Pete Evans is super chuffed this week. See, the TV-famous chef seems to think he’s been vindicated by a study conducted by the US Food and Drug Administration that confirmed chemicals in sunscreen can enter the bloodstream.
Sharing a (scarily inaccurate) headline about the study on Instagram, the My Kitchen Rules host wrote, “Approximately four years ago I stated that most sunscreens were dangerous and the mainstream media went on a witch hunt to ridicule me, even though I said [my family] use non-toxic sunscreen”.
The problem is that Evans — who is notorious for spouting false health claims — has presented a misleading interpretation of the study’s findings.
Watch: Safety in the sun.
Experts in relevant fields including pharmacology, toxicology, dermatology and even the FDA itself are stressing that, despite the hysteria being perpetuated online, the study is not, in fact, evidence that ingredients in sunscreen are “toxic” or unsafe.
Let’s take a closer look.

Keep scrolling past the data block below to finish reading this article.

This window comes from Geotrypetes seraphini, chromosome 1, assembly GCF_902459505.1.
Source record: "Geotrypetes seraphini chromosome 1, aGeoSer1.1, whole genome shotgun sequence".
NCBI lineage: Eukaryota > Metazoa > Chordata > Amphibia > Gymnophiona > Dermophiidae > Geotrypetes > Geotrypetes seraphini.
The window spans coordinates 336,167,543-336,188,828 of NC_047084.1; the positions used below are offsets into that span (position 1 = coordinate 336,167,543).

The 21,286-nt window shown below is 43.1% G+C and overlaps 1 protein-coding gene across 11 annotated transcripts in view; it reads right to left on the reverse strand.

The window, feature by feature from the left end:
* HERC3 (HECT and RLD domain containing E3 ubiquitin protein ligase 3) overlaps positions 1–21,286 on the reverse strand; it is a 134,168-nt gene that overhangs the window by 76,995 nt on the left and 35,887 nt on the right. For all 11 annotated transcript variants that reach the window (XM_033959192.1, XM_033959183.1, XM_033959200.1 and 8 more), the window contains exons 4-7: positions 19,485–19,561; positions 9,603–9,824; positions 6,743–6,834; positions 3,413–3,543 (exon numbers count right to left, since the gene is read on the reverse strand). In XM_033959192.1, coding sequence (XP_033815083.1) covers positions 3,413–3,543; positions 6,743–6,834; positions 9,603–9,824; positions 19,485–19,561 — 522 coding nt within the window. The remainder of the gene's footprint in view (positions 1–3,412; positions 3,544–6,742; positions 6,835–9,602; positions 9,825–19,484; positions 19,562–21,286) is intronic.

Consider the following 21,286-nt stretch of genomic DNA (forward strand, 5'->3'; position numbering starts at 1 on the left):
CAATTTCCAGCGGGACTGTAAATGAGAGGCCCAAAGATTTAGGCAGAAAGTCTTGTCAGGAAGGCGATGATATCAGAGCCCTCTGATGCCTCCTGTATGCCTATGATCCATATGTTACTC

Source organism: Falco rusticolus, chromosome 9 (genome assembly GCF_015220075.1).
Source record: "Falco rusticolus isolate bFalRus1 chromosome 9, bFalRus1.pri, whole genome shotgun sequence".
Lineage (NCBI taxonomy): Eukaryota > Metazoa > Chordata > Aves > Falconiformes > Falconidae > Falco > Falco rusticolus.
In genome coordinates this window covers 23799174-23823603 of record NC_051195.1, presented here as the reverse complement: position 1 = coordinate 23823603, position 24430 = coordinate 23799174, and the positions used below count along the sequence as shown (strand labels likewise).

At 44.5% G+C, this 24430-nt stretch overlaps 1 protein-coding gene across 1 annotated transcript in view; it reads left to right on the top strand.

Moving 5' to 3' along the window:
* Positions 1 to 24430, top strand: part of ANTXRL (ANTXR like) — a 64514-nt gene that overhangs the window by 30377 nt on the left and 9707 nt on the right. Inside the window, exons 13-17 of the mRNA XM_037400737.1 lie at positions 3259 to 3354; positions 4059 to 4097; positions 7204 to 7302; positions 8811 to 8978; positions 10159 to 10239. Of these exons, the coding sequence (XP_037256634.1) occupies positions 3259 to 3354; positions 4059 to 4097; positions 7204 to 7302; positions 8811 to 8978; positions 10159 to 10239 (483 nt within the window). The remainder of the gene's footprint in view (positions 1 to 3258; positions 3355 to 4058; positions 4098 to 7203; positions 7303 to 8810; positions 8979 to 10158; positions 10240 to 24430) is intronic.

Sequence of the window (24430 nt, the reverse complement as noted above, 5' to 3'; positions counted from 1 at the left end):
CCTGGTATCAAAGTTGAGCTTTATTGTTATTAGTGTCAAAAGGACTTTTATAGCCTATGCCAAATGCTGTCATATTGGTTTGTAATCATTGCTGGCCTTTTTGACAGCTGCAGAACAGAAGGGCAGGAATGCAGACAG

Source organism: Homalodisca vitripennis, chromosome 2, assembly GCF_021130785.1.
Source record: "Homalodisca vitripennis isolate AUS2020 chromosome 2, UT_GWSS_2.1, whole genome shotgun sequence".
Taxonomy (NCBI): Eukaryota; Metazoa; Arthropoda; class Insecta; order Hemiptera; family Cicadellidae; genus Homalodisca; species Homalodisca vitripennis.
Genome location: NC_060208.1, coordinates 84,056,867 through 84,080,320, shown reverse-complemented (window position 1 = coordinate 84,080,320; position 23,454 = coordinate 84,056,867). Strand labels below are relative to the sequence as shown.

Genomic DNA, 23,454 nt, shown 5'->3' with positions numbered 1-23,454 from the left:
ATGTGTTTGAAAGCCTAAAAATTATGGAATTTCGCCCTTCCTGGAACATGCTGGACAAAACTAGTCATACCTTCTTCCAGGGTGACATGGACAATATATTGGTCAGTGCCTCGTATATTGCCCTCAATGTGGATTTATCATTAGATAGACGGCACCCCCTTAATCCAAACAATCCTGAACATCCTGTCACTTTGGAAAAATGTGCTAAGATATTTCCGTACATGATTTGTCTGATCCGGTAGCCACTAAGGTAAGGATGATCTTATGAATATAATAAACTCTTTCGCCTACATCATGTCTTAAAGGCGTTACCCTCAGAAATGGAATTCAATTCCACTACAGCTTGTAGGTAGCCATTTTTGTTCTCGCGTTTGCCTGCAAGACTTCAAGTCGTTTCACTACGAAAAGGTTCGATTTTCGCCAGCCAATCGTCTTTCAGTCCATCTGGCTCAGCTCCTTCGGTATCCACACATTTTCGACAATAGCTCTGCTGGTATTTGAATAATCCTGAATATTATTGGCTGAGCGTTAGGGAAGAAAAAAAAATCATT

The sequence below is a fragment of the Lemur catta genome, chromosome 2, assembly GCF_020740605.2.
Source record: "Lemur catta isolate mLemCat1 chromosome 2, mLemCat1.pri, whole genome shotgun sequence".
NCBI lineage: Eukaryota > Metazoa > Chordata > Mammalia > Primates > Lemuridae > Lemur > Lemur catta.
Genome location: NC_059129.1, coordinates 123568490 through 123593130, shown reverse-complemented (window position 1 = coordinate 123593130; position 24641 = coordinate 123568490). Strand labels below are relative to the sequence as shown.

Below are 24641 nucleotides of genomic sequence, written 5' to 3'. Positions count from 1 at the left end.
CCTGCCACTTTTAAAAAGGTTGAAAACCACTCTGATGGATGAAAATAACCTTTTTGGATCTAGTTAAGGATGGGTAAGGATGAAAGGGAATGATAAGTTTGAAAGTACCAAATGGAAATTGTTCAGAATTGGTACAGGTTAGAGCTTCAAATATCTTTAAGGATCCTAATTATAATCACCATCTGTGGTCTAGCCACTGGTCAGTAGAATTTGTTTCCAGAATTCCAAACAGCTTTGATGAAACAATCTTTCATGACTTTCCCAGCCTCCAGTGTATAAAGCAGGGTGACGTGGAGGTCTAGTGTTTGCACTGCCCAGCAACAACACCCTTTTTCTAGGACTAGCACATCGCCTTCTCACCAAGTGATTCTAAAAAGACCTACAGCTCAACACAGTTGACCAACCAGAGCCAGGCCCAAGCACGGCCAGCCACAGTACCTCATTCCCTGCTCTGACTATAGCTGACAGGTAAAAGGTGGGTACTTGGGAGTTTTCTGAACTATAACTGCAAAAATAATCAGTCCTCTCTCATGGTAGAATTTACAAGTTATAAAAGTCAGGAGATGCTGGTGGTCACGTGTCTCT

What was the FDA sunscreen study testing?
Put simply, whether six active ingredients widely used in sunscreen — avobenzone, oxybenzone, octocrylene, homosalate, octisalate, and octinoxate — can be absorbed through the skin into the body.
The study saw 48 healthy Americans apply commercially available sunscreens in four forms: lotion, aerosol spray, non-aerosol spray and pump spray.
They applied the products over the course of 21 days.
What did the study find?
All six tested active ingredients administered in the four different sunscreen formulations were absorbed and the quantities found in blood surpassed the FDA threshold that would have saved them from further safety studies.
Given the results, the study authors called for further industry testing to determine “the safety and effect of systemic exposure of sunscreen ingredients, especially with chronic use”.
So, wait. Do the results mean that sunscreen is “toxic” or unsafe?
In a statement, Janet Woodcock, M.D., director of the FDA Center for Drug Evaluation and Research, stressed the following:
“The fact that an ingredient is absorbed through the skin and into the body does not mean that the ingredient is unsafe, nor does the FDA seeking further information indicate such.”
To break it down…